How old is old enough?
Almost every day I get asked how old I am. Apparently it matters a lot to people here. I am far too old to be single and not actively looking. I am too old to not have multiple children by now. Talking to a group of women in my village they were all shocked when I said I was twenty-three. They then all told me their ages. With toddlers and babies on their backs, looking to be late thirties or early forties, they told me they were twenty-four and twenty-six. They then spread the word to their friends of how OLD I am. Hopefully I can avoid matchmakers in the village. I recently had it confirmed that female PCVs cannot reasonably expect to be just friends with any men our own age. It is interpreted as a boyfriend and we modify our behavior accordingly so that we aren’t alone with anyone in our houses. I miss having normal friendships, thankfully I know have a lot of friends under the age of twelve…=P
At dinner the other evening with Erin, we had a group of men (drinking/drunk) whistle at us. Unsurprised, we went to into the restaurant and sat on the patio. As we ate the men started to say “MEOW” at us rather loudly. Instead of whistling or hissing, they were performing their new form of a catcall at us. (This is all made even stranger by the fact that that the noise cats make here is called “mew”, not “meow”, and instead of “kitty kitty” they say, “mimi”, neither of which is “meow”.)Before we could say anything to them they stumbled away into the darkness.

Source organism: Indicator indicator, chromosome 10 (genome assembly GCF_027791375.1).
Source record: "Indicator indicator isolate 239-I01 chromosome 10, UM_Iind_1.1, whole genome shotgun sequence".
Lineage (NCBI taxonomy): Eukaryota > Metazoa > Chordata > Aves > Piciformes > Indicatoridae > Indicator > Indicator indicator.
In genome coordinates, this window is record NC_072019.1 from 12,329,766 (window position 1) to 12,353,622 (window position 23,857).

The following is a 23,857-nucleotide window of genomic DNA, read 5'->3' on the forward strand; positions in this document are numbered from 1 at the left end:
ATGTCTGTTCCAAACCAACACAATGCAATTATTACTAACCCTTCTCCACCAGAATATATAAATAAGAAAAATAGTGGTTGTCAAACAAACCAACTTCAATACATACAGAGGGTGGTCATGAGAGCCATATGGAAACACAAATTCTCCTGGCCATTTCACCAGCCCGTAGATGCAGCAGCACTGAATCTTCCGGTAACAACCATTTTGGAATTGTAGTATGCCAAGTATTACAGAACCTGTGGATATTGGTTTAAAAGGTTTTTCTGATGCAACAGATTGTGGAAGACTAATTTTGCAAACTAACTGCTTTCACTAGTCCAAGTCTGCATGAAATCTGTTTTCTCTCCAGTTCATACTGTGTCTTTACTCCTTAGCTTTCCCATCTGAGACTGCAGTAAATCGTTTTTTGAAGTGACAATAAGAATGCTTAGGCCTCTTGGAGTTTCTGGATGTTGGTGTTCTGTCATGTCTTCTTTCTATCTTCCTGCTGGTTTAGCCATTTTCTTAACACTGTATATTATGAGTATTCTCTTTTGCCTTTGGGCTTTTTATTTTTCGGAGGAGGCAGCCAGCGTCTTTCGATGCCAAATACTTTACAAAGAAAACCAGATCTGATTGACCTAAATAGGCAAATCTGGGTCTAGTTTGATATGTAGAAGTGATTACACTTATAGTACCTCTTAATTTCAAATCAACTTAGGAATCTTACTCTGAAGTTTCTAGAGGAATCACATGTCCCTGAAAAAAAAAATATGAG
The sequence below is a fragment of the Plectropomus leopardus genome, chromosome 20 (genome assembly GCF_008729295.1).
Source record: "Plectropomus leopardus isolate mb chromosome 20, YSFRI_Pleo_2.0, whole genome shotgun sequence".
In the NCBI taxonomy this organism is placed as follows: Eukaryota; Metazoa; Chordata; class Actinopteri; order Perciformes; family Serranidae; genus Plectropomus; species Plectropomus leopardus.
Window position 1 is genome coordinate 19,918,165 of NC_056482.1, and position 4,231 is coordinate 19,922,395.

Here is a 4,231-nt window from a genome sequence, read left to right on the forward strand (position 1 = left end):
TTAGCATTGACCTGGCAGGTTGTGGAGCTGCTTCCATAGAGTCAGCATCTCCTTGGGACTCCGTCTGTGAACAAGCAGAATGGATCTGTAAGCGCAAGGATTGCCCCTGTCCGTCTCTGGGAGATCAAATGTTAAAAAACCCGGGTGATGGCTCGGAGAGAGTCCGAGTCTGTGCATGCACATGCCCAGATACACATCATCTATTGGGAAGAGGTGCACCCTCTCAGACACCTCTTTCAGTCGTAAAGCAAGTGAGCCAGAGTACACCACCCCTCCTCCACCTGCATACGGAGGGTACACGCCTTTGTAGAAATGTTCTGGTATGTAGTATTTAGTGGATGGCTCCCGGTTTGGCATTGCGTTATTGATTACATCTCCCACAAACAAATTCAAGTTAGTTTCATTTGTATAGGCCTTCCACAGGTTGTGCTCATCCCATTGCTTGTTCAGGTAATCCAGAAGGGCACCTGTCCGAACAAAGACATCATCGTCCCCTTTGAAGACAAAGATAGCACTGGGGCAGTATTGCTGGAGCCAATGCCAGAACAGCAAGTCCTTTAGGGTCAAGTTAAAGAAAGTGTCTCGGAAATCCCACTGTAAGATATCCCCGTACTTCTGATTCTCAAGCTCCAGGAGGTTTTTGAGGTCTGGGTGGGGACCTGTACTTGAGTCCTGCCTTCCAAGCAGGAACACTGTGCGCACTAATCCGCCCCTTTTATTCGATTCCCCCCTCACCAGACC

O Christmas tree, O Christmas tree…
I haven’t had one for two years now. Spent Christmas in Fianaratsoa talking to a few of you on Skype and catching up. I was so happy to see my family on Christmas as my parents borrowed a web cam from the neighbors (many thanks to Phil and Sharon!). It was great to get to talk to everyone, it made my holiday very happy. I hope to be at internet in a few months that is good enough to do that again.
Traveled up north to Mahajanga for New Years Eve celebrations. Ate arguably the best pizza on Madagascar at Marco’s and gelato. Also had fish kabobs on the boardwalk which we turned into fish tacos, we brought our own limes and everything. Drank a few beers and strolled the boardwalk with several hundred Malagasy people and went dancing to ring in the new year.
With one year left in our service, my stage met up to talk about projects, NGOs, and our plans for the 50th anniversary of Peace Corps. The second year of service supposedly goes by faster and you end up with more work so here goes nothing. I applied for funding for my Moringa project, primarily for seed to buy it and should find out next month whether I’ll be receiving it or not. I also got to meet with many NGO representatives and see quite a few of my friends.
In the time between then and finishing my medical exams, I went to a few get togethers and met RPCVs, embassy staff and marines. It was a lot of fun, not that I’m not ready to go back to my hut. I dislike living out of a bag and not being able to cook, but if I have to, being in good company and eating delicious food is a fine substitute.